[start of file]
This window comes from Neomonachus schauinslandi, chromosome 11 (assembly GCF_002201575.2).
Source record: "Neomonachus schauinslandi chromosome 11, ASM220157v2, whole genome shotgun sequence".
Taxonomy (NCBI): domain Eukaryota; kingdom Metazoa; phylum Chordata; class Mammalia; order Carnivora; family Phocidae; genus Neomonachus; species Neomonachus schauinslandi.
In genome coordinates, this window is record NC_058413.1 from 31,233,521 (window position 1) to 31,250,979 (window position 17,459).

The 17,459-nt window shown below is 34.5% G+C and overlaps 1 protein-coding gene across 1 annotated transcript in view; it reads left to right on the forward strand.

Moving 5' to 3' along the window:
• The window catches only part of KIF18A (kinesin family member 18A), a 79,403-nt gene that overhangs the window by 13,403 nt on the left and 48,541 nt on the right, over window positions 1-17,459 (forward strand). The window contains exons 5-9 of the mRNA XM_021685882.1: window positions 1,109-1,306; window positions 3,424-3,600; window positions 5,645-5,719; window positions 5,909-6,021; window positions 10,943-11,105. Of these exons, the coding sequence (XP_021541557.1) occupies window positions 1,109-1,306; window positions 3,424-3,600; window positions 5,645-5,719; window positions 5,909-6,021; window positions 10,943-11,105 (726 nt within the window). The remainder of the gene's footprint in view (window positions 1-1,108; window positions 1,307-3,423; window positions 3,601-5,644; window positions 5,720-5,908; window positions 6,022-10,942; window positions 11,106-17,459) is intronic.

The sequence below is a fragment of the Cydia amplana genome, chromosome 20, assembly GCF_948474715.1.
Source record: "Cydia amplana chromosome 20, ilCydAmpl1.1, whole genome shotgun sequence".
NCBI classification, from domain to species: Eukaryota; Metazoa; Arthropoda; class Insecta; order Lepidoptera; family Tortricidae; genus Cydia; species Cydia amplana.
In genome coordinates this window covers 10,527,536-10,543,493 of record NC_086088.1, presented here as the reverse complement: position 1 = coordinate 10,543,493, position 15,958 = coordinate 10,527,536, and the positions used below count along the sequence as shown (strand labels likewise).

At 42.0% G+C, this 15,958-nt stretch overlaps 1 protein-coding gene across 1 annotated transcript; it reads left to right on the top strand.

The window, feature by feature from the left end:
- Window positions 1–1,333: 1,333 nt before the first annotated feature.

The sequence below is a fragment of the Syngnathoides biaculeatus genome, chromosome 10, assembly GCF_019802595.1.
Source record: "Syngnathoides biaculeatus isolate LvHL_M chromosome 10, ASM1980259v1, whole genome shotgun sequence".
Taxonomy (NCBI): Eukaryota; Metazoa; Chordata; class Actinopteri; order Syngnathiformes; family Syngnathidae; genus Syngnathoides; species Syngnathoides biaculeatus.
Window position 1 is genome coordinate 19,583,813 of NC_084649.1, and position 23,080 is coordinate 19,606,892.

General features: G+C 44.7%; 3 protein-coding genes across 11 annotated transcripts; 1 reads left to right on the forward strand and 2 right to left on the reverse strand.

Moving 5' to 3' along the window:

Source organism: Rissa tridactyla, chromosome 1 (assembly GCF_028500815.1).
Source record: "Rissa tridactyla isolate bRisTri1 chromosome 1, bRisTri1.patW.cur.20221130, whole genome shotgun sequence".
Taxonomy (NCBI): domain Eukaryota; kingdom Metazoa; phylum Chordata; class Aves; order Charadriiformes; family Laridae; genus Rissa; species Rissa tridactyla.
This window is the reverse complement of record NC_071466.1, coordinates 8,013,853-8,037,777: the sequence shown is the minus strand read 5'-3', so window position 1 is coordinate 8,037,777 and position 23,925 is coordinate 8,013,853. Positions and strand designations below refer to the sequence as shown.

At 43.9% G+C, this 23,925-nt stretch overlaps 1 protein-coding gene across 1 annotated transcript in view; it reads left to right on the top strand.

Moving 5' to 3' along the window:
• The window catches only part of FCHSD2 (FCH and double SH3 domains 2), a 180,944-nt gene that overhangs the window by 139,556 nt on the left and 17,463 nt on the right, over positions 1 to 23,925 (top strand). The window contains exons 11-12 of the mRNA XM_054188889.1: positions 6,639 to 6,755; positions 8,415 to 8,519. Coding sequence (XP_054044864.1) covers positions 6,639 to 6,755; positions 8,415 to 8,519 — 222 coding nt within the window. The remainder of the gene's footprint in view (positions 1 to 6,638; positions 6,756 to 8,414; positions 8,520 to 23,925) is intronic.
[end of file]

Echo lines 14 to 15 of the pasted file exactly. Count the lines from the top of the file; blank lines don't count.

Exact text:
- Window positions 1–1,333: 1,333 nt before the first annotated feature.

The sequence below is a fragment of the Syngnathoides biaculeatus genome, chromosome 10, assembly GCF_019802595.1.